Film

A Documentary on Basquiat’s Teen Years Tracks a Star’s Early Ascent

Sara Driver’s new documentary Boom for Real: The Late Teenage Years of Jean-Michel Basquiat wants to bring the young art star back down to earth, but often can’t help positioning hovering him above.

A teenage Jean-Michel Basquiat playing with his band (all photos courtesy of Magnolia Pictures unless indicated otherwise)
A teenage Jean-Michel Basquiat playing with his band (all photos courtesy of Magnolia Pictures unless indicated otherwise)

Everybody has a story about Jean-Michel Basquiat. It seems that if you lived in what was generally referred to as Downtown New York during a certain period of time, namely the decade between 1978 and 1988, you crossed paths with the Boy Genius. It could be randomly passing each other in the street or brushing up on the dance floor of the Mudd Club — the moment, with the soft glow of hindsight, was always uniquely profound. Collectors, scenesters, girlfriends, and other artists all have their own moments: he was the saint who touched lives, the bright star who burned out too quickly, a cautionary tale made hero. His life ended abruptly. Now that he’s gone it’s their story to tell.

Boom for Real: The Late Teenage Years of Jean-Michel Basquiat retraces many of these stories, and in this way is not much different than Tamra Davis’s documentary Jean-Michel Basquiat: The Radiant Child (2010), Julian Schnabel’s Basquiat (1996), Jennifer Clement’s memoir Widow Basquiat (2010), or Phoebo Hoban’s biography Basquiat: A Quick Killing in Art (2015). They are all building a hagiography. How this latest documentary, which is directed by Sara Driver, separates itself from the rest is in its acknowledgement of the artist’s awareness: the mythology around Basquiat was self-constructed; the stories people tell are in some ways the ones he wanted them to tell.

A young Jean-Michel Basquiat
A young Jean-Michel Basquiat

But that doesn’t mean it isn’t invested in those same myths. As the title suggests, Boom for Real delves little into Basquiat’s childhood or his later meteoric rise. By focusing on his “late teenage years,” it attempts to capture him from around the time of the creation of SAMO, the infamous tag he created with Al Diaz to bomb the already-moneyed streets of Soho, to the beginning of his success through his work at the Times Square Show in June 1980. Graffiti was beginning to establish itself outside of the train yards, and the art industry was shifting at the dawn of a new decade. These were the years of his creation, when he was young and in control of the narrative — the story of rags before the riches.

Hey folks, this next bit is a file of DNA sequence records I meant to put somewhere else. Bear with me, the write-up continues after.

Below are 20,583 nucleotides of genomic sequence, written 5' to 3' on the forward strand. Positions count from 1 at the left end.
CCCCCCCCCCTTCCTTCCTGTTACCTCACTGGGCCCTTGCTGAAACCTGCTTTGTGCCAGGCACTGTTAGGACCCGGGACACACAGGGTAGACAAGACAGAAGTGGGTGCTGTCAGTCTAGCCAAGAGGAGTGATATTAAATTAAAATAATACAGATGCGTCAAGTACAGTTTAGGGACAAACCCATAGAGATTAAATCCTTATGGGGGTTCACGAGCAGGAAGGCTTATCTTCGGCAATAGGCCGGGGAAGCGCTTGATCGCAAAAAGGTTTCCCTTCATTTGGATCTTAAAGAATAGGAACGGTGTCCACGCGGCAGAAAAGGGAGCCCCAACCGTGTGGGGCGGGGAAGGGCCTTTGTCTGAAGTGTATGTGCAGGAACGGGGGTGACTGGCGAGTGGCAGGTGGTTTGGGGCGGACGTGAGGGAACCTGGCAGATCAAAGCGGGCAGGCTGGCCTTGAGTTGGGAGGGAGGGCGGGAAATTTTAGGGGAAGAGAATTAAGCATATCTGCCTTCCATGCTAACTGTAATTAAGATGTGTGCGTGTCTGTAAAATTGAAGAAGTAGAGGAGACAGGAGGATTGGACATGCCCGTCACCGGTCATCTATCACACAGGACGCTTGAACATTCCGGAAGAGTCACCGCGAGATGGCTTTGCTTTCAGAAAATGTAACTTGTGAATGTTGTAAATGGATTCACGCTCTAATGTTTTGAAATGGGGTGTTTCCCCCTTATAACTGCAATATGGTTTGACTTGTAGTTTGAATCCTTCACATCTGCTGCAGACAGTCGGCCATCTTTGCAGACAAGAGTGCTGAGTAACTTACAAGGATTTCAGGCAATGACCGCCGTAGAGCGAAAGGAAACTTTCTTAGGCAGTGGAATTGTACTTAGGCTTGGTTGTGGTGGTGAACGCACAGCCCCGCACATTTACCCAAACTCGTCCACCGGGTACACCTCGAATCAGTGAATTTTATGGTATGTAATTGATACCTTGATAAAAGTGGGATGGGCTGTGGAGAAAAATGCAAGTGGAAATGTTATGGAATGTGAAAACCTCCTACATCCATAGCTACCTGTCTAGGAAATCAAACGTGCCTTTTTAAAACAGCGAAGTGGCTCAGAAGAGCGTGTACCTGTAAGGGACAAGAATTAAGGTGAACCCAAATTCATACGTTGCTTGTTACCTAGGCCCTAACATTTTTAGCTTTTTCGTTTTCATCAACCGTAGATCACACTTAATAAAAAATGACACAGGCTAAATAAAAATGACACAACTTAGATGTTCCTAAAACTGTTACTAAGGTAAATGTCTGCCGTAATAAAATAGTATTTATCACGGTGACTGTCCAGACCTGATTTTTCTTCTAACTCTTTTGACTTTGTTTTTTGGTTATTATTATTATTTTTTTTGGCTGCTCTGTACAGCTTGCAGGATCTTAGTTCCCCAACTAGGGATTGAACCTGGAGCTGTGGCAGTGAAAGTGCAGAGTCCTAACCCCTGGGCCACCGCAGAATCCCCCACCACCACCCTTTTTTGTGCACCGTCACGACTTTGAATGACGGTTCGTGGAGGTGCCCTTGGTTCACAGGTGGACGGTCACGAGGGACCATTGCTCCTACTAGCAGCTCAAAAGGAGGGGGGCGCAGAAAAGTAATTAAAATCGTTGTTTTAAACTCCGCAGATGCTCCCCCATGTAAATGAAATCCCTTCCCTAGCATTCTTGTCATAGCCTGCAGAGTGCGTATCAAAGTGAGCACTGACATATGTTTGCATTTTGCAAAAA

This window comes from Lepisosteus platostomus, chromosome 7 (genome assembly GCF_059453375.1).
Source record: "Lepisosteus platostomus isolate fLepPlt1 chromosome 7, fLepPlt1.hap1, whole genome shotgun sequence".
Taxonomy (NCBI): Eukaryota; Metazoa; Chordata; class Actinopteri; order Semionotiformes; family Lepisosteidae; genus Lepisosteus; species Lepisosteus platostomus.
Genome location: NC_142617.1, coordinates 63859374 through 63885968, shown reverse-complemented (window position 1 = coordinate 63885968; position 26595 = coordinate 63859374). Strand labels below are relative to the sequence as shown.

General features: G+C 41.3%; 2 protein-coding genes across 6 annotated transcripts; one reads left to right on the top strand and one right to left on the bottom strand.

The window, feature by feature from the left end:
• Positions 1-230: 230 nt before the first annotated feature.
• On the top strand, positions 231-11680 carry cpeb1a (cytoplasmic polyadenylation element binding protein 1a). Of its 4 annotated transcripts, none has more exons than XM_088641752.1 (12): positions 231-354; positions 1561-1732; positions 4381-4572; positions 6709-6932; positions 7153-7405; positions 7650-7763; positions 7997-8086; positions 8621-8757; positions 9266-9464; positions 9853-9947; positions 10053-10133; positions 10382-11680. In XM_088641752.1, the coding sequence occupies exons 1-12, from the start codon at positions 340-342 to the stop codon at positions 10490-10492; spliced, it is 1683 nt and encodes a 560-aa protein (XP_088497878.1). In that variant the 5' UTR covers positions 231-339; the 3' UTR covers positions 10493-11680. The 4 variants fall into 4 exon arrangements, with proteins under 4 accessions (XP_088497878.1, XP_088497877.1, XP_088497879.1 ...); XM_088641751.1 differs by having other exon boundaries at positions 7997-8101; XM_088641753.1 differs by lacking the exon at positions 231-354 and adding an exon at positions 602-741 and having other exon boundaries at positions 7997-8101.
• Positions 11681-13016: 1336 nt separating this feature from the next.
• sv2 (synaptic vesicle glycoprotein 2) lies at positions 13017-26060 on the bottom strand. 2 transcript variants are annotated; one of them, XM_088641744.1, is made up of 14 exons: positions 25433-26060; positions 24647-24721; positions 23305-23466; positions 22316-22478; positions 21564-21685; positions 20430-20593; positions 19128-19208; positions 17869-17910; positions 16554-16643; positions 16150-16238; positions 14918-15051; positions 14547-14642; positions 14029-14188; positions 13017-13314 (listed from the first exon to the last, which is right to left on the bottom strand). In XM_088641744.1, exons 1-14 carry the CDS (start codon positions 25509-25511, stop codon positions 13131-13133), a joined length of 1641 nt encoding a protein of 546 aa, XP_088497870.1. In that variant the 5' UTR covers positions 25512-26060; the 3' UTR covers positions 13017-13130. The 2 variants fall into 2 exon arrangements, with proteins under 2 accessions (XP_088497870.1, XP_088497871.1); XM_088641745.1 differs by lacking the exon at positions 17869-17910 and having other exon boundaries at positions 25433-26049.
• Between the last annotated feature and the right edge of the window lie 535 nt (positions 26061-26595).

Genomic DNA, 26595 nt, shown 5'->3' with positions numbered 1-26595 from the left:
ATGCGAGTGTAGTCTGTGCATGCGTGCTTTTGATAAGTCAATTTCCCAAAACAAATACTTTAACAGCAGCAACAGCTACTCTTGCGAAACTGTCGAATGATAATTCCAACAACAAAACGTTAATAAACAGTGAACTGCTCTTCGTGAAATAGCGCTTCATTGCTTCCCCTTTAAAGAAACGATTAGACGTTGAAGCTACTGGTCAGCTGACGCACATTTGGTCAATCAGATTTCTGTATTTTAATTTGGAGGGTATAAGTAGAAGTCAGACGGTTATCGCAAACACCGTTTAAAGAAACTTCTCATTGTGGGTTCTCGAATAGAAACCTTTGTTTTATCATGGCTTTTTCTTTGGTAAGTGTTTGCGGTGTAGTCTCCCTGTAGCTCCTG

By doing this, Driver attempts to remove him from the context of the art industry. Basquiat’s work now sells for record prices — one of his paintings sold at auction for $110.5 million last year — and appears on t-shirts and skateboards. He is more famous now than he was at the end of his life, his work existing outside of any specific place or time. Boom for Real is on a rehabilitation mission of sorts. It wants to bring Basquiat back down to earth.

Jean-Michel Basquiat in front of Jamie Canvas (photo © Robert Carrithers)
Jean-Michel Basquiat in front of Jamie Canvas (photo © Robert Carrithers)

Part of the film tries to do this by using graffiti as a frame of reference. It brings in figures like Fab Five Freddy and writers like Lee Quiñones to talk about its significance and Basquiat’s role within its history. But at the same time, it’s conflicted about the relationship: while he was clearly indebted to graffiti writers he was also, even more clearly, not a graffiti writer. The film doesn’t know what to do with this contradiction, and at times moves around it by relying on condescension. More than one talking head in the film describes the SAMO work as something you need to stop and consider, as if all graffiti writing was thoughtless and disposable. The film can’t help but position him hovering above.

A young Jean-Michel Basquiat hanging out with his friends
A young Jean-Michel Basquiat hanging out with his friends

Much of Boom for Real continues with this push-and-pull. It wants to position Basquiat as being rooted in a scene marked by hybridity, but can’t get past the shine of his singular greatness. It continues deracinating its roots. He was one of us, many in the film seem to be saying. This is where he came from, this is where he hung out, this is what he was like before the tragic conclusion. But he was also not one of us at all. He was above and beyond, a true star. We’re the ones he left behind, lucky enough to have been in his company, even for a short while — the stragglers left to tell the story.

But is there anything left to be communicate about Basquiat’s life? Every corner has been examined, every hidden detail exposed. We have his journals, interviews, writings, know his background and the intimate details of his relationships. We can move outward, talk about those around him. But the focus keeps moving back to the center. Overexposure has at once gone deeper and flattened out the story. What else is there for people to say?

Boom for Real: The Late Teenage Years of Jean-Michel Basquiat opens today at theaters throughout the US, including the IFC Center in New York City and the Nuart Theatre in Los Angeles.

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